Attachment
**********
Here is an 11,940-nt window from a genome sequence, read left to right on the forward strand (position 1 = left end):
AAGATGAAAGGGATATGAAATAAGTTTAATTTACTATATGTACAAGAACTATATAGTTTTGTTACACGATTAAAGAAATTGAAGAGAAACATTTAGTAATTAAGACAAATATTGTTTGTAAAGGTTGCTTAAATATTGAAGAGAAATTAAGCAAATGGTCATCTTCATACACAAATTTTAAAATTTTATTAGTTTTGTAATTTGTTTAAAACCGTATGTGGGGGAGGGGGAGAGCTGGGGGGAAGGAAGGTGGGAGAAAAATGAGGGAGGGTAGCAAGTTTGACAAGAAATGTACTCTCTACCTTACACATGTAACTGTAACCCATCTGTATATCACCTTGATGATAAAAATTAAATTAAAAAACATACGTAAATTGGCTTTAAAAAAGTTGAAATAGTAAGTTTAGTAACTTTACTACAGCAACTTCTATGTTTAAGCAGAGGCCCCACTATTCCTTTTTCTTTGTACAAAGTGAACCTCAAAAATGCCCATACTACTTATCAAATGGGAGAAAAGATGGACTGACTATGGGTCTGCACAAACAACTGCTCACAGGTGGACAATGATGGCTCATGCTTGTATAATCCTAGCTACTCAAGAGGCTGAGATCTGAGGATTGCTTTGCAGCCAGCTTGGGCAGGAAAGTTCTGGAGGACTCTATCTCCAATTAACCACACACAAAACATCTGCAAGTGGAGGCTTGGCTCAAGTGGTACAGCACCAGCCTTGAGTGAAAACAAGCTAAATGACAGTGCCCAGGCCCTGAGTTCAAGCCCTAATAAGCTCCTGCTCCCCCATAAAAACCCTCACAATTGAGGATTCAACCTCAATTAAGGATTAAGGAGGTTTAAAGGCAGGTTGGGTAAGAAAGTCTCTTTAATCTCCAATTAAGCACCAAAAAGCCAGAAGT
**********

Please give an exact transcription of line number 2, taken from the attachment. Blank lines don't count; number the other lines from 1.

AAGATGAAAGGGATATGAAATAAGTTTAATTTACTATATGTACAAGAACTATATAGTTTTGTTACACGATTAAAGAAATTGAAGAGAAACATTTAGTAATTAAGACAAATATTGTTTGTAAAGGTTGCTTAAATATTGAAGAGAAATTAAGCAAATGGTCATCTTCATACACAAATTTTAAAATTTTATTAGTTTTGTAATTTGTTTAAAACCGTATGTGGGGGAGGGGGAGAGCTGGGGGGAAGGAAGGTGGGAGAAAAATGAGGGAGGGTAGCAAGTTTGACAAGAAATGTACTCTCTACCTTACACATGTAACTGTAACCCATCTGTATATCACCTTGATGATAAAAATTAAATTAAAAAACATACGTAAATTGGCTTTAAAAAAGTTGAAATAGTAAGTTTAGTAACTTTACTACAGCAACTTCTATGTTTAAGCAGAGGCCCCACTATTCCTTTTTCTTTGTACAAAGTGAACCTCAAAAATGCCCATACTACTTATCAAATGGGAGAAAAGATGGACTGACTATGGGTCTGCACAAACAACTGCTCACAGGTGGACAATGATGGCTCATGCTTGTATAATCCTAGCTACTCAAGAGGCTGAGATCTGAGGATTGCTTTGCAGCCAGCTTGGGCAGGAAAGTTCTGGAGGACTCTATCTCCAATTAACCACACACAAAACATCTGCAAGTGGAGGCTTGGCTCAAGTGGTACAGCACCAGCCTTGAGTGAAAACAAGCTAAATGACAGTGCCCAGGCCCTGAGTTCAAGCCCTAATAAGCTCCTGCTCCCCCATAAAAACCCTCACAATTGAGGATTCAACCTCAATTAAGGATTAAGGAGGTTTAAAGGCAGGTTGGGTAAGAAAGTCTCTTTAATCTCCAATTAAGCACCAAAAAGCCAGAAGT